Attorney General Garland Doesn’t Commit to Investigating Alleged Violations of Jan. 6 Defendants’ Civil Rights

Ryan Morgan
By Ryan Morgan
March 30, 2023US News
Attorney General Garland Doesn’t Commit to Investigating Alleged Violations of Jan. 6 Defendants’ Civil Rights
Attorney General Merrick Garland looks on as he testifies at a House Appropriations Committee Commerce, Justice, Science, and Related Agencies Subcommittee hearing on "Budget Hearing—FY2024 Request for the Department of Justice" in Washington on March 29, 2023. (Andrew Caballero-Reynolds/AFP via Getty Images)

Attorney General Merrick Garland has declined a lawmaker’s call for the Department of Justice (DOJ) to investigate alleged violations of the right to a speedy trial for defendants facing charges for their actions at the U.S. Capitol on Jan. 6, 2021.

Rep. Andrew Clyde (R-Ga.) asked Garland about the 6th Amendment trial rights of various Jan. 6 defendants during a House Appropriations subcommittee hearing on Wednesday. During the hearing, Clyde noted he had toured the DC Department of Corrections last week and met with several defendants still in pretrial detainment over the charges they face due to their actions on Jan. 6, 2021.

During his questioning of Garland, Clyde noted that the Speedy Trial Act of 1974 codifies the timelines surrounding the portion of the 6th Amendment that describes a person’s right to a speedy and public trial by an impartial jury. Clyde noted that the 1974 law states a trial “must commence within 70 days from the date the information or indictment was filed, or from the date the defendant appears before an officer of the court in which the charge is pending, whichever is later.”

Clyde then noted he had met with some Jan. 6 defendants and asked Garland, “Is it correct that since their arrests, some of these individuals have been waiting approximately two years for their trial.”

“Look, I don’t know the specifics of individual cases,” Garland replied.

Garland then noted exceptions to the speedy trial timeframe can include motions by the defendants and their counsel to delay for more time to review discovery evidence, of which Garland said there “was an enormous amount” in certain Jan. 6 cases. Clyde then asked Garland to determine which defendants had met the speedy trial timeline exceptions.

“I would like you to look into that because, to me, I don’t think waiting two years for your trial complies with the 6th Amendment of the Constitution,” Clyde said.

“This is an argument to be made before the judge,” Garland replied. “The judge has the authority to dismiss a case for a violation of the Speedy Trial Act.”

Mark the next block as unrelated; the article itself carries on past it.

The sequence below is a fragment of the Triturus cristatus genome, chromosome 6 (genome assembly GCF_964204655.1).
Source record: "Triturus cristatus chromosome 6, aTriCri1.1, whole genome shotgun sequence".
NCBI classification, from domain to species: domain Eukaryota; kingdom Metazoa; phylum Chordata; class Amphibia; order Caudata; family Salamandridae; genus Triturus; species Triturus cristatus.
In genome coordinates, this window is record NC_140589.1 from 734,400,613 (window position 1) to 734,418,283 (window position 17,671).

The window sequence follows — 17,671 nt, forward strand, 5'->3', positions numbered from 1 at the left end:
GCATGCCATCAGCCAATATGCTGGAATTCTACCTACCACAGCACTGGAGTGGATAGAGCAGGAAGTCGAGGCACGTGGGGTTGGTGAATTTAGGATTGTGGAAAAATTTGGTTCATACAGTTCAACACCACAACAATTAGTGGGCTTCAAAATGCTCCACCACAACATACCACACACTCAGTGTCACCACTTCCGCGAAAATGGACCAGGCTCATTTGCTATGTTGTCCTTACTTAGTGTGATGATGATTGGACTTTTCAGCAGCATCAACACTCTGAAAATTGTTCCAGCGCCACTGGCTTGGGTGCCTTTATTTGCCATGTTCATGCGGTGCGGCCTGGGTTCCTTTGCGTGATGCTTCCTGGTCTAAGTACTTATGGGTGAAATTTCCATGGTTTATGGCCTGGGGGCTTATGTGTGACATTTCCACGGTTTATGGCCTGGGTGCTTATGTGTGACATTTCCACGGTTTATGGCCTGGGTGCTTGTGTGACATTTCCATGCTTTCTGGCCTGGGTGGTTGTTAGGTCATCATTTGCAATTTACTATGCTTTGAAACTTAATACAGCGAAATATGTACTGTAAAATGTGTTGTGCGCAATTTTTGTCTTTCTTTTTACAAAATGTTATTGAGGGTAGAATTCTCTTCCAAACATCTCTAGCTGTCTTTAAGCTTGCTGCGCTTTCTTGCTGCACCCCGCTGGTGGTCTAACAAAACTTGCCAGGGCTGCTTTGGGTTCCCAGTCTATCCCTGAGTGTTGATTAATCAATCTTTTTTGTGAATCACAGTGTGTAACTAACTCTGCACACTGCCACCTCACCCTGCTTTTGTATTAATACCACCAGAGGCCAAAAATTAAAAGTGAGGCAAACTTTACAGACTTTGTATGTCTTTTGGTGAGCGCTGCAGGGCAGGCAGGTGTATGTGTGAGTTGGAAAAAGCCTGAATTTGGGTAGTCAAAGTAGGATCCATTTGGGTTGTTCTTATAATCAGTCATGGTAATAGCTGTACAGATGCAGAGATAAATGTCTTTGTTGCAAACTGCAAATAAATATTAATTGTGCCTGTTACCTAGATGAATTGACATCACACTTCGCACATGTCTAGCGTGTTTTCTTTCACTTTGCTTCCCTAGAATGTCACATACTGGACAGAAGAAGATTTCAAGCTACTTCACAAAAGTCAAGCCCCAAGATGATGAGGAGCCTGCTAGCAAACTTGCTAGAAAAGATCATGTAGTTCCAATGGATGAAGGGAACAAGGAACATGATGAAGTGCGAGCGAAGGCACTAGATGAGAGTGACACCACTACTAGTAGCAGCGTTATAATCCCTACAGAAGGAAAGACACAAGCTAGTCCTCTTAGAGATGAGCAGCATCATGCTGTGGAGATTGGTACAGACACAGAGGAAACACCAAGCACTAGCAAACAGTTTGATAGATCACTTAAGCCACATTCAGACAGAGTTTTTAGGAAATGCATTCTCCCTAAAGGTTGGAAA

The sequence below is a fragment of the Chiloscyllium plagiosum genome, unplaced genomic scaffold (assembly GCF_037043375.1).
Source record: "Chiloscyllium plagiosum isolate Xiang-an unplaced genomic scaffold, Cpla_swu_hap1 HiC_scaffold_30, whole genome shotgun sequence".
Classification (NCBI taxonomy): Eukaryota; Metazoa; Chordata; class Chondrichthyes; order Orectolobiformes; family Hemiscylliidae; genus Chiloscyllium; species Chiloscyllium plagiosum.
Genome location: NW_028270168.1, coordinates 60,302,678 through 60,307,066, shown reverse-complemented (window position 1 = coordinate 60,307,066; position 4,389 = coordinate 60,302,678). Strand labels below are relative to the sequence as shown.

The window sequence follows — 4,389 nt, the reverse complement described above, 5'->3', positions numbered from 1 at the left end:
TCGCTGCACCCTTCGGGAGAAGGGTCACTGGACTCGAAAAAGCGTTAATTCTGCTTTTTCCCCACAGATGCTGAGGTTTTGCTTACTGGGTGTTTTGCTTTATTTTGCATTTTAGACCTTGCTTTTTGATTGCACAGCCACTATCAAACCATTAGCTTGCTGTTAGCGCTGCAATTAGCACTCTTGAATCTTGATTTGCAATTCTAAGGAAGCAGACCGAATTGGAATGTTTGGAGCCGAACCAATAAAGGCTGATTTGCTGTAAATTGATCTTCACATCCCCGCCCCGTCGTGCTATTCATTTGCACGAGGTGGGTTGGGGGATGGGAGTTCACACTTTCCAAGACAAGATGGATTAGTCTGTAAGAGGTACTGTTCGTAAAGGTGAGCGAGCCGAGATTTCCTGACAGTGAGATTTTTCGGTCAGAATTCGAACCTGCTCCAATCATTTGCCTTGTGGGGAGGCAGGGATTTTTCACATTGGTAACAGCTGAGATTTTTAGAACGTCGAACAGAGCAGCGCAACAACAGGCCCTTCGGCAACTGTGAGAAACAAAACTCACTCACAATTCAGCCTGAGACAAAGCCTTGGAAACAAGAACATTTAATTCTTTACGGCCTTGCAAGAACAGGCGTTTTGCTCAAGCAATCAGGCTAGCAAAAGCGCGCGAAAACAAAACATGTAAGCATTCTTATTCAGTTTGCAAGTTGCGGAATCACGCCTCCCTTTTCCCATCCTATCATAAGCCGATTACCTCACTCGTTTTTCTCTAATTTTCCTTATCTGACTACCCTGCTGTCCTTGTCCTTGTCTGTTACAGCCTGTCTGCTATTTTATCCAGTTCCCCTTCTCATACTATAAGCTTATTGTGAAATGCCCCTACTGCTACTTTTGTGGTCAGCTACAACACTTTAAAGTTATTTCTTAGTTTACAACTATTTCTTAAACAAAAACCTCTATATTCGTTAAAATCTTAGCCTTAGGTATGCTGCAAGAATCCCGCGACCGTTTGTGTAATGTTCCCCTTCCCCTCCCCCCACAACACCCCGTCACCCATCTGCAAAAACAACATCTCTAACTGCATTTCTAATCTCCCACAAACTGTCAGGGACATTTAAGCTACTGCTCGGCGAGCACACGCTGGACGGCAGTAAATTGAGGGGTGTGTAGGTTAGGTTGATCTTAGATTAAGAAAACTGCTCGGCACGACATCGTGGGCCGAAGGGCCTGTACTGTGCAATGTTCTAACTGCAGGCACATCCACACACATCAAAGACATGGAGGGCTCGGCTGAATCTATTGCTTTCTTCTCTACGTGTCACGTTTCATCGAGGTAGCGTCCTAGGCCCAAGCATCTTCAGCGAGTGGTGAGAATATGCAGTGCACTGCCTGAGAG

“You’re absolutely correct; a judge does have that authority,” Cylde responded. “You know, like you said in your opening statement, you work to uphold the civil rights of all Americans. I think in this case, their civil rights are being violated, and I would appreciate you looking into that.”

Garland did not respond before Clyde moved on to another line of questioning.

NTD News contacted the DOJ for further clarification on whether it will investigate alleged violations of the defendants’ speedy trial provisions. The department did not respond before this article was published.

Feds Admit Speedy Trial Act Violation

Last year, federal prosecutors did admit to unintentionally delaying a trial for Jan. 6 defendant Lucas Denney beyond the limits of the Speedy Trial Act. Denney was arrested on Dec. 13, 2021. The government finally secured an indictment against him on March 7, 2022—two days after his defense lawyers formally petitioned for his release and dismissal of the charges.

The government argued that it had not acted in bad faith and that the delays were not so egregious as to warrant dismissing the case “with prejudice,” meaning prosecutors could not recharge Denney.

Denney sought to plead guilty during his arraignment to a single-charge indictment for assaulting an officer with a dangerous weapon. Denney’s attorney William Shipley hoped the guilty plea would preclude the government from bringing a revised indictment with additional charges.

The judge in Denney’s case accepted his plea deal and sentenced him in September to 52 months in prison, three years of supervised release, and restitution to be determined later by the Court.

Other Allege Pre-Trial Rights Violations

Jan. 6 defendants have claimed they’ve experienced abuses while held in jail cells awaiting trial.

Some say they were subjected to long stretches in solitary confinement and beatings by prison guards. A January 2022 inspection of the DC jail facilities holding Jan. 6 defendants by U.S. Marshals found “evidence of systemic failures,” including signs that water was shut off to inmates as punishment.

Earlier this month, Reps. James Comer (R-Ky.). Marjorie Taylor Greene (R-Ga.) and Clay Higgins (R-La.) sent a letter (pdf) to Washington Mayor Muriel Bowser raising questions about the DC Department of Corrections’ handling of complaints regarding cell conditions, sanitary conditions, access to food, access to legal counsel, access to materials relevant to their legal defense, and access to religious materials and rites. The letter alleged that some detainees were denied the chance to get haircuts and were forced to live with clogged toilets.

The Republican lawmakers described an instance where the DC jail facility did not provide alternative food options to a detainee with severe and documented food allergies to accommodate his condition and forced the detainee to choose between not eating or experiencing severe pain from eating the food provided.

Reuters contributed to this article.